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Golden Milk is a Health Boon for Athletes

A glass of golden milk as one of a selection of hot drinks for cold weather
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Lisa studied journalism and is a certified fitness and health trainer, as well as a meditation coach! She spent many years working for different lifestyle and fitness magazines, and she writes articles for us on the topics of working out, fitness, lifestyle and mind.

As athletes are starting to keep better track of — or sometimes limit — the amount of caffeine they intake, there’s interest in finding hot pick-me-ups that don’t give you a jolt. Many are starting to look to the East, to a traditional Ayurvedic drink called golden milk. Also known as a turmeric latte, the main ingredients are milk and turmeric, which is a spice that comes up frequently in traditional Indian medicine. The yellow root is what gives the drink its yellow color; it is so vibrant that it’s also used to dye textiles. People swear by turmeric as an anti-inflammatory. You might just swear by golden milk because it tastes so good.

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What does Golden Milk do?

Golden Milk is an integral part of Ayurvedic medicine. The secret behind the hot drink is the Asian ginger plant turmeric. It contains curcumin, a natural antioxidant. Curcumin “aids in the management of oxidative and inflammatory conditions, metabolic syndrome, arthritis, anxiety, and hyperlipidemia” — meaning fats in the blood like cholesterol and triglycerides, explains a review of research in the journal Foods. Much of the excitement around curcumin is that it’s an anti-inflammatory. Inflammation happens when the body sustains an injury, like a sprained ankle. But there’s also systemic inflammation, which can present as conditions like arthritis, and may be linked to cancer. Curcumin may help people who have digestive inflammation disease called ulcerative colitis stay in remission, according to researchers at the Hamamatsu University School of Medicine in Japan. And researchers in China have linked curcumin with protecting against cardiac disease. It may even reduce social stress and anxiety, finds research in Neuropsychopharmacology.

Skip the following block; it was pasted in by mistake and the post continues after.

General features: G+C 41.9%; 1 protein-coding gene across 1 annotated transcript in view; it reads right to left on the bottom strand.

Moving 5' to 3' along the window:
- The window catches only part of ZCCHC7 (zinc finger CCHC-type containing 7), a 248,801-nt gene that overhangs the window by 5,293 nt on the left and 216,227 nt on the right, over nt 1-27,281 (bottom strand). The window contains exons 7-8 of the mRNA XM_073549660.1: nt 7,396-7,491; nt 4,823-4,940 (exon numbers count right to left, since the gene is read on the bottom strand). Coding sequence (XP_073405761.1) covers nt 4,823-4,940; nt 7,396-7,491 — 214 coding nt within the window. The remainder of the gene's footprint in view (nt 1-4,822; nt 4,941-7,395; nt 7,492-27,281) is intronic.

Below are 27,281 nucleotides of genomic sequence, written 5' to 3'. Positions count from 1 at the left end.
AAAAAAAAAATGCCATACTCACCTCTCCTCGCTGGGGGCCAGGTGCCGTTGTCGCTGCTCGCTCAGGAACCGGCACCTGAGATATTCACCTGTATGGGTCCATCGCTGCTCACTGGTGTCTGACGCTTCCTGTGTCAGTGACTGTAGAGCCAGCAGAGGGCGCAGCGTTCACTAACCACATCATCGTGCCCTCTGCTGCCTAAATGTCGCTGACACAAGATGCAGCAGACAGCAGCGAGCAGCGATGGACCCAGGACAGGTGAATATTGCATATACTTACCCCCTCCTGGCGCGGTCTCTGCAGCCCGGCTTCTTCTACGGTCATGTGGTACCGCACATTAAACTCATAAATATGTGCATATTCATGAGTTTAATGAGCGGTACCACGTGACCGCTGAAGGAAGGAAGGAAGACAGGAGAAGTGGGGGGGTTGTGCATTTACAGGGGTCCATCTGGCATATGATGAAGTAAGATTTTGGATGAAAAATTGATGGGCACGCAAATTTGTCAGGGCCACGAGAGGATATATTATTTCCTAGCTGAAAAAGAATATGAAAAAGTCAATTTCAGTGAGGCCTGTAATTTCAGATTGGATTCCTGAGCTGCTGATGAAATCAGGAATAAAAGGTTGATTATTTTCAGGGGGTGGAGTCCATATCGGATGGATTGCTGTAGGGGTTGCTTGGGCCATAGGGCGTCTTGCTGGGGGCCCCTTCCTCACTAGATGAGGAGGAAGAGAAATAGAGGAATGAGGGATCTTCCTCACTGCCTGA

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It’s also why people whose joints are tired after a big workout often turn to curcumin, since it’s a non-pharmaceutical aid for inflammation and may help you bounce back naturally. Athletes who got supplements of curcumin “displayed reduced inflammation and oxidative stress, decreased pain and muscle damage, superior recovery and muscle performance, better psychological and physiological responses (thermal and cardiovascular) during training, and improved gastrointestinal function,” finds a review of research in Critical Reviews in Food Science and Nutrition. 

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If that weren’t enough, Golden Milk often contains other ingredients, such as ginger, cinnamon, honey, cardamom, star anise, nutmeg, coconut oil, and black pepper, all of which boast an impressive nutritional profile in their own rights. In order to get the most out of your Golden Milk, you need to add some fat, since the curcumin in turmeric is not water soluble. A little coconut oil (or even butter) can help the body better absorb curcumin.

Golden milk recipe (makes one serving)

Ingredients:

1 cup milk (dairy or plant-based)

1 thumb-sized piece of fresh turmeric, finely chopped, or ½ tsp turmeric powder

1 slice of fresh ginger, finely chopped, or ¼ tsp ginger powder

½ tsp coconut oil, flaxseed oil, CBD oil, or butter

¼ tsp ground cardamom or 1 cardamom pod (optional)

¼ teaspoon cinnamon or ½ cinnamon stick (optional)

½ tsp honey or agave syrup (optional)

1 pinch ground nutmeg (optional)

1 star anise (optional)

Freshly ground black pepper (optional)

Directions: 

In a small saucepan over medium-high heat, bring milk to a simmer and reduce heat to low. Add turmeric and ginger and whisk. When milk turns bright yellow, fat, and remaining spices and sweetener, if using. Whisk constantly, 3 minutes. Strain golden milk into a mug. Drink immediately. 

More healthy eating tips from foodspring:

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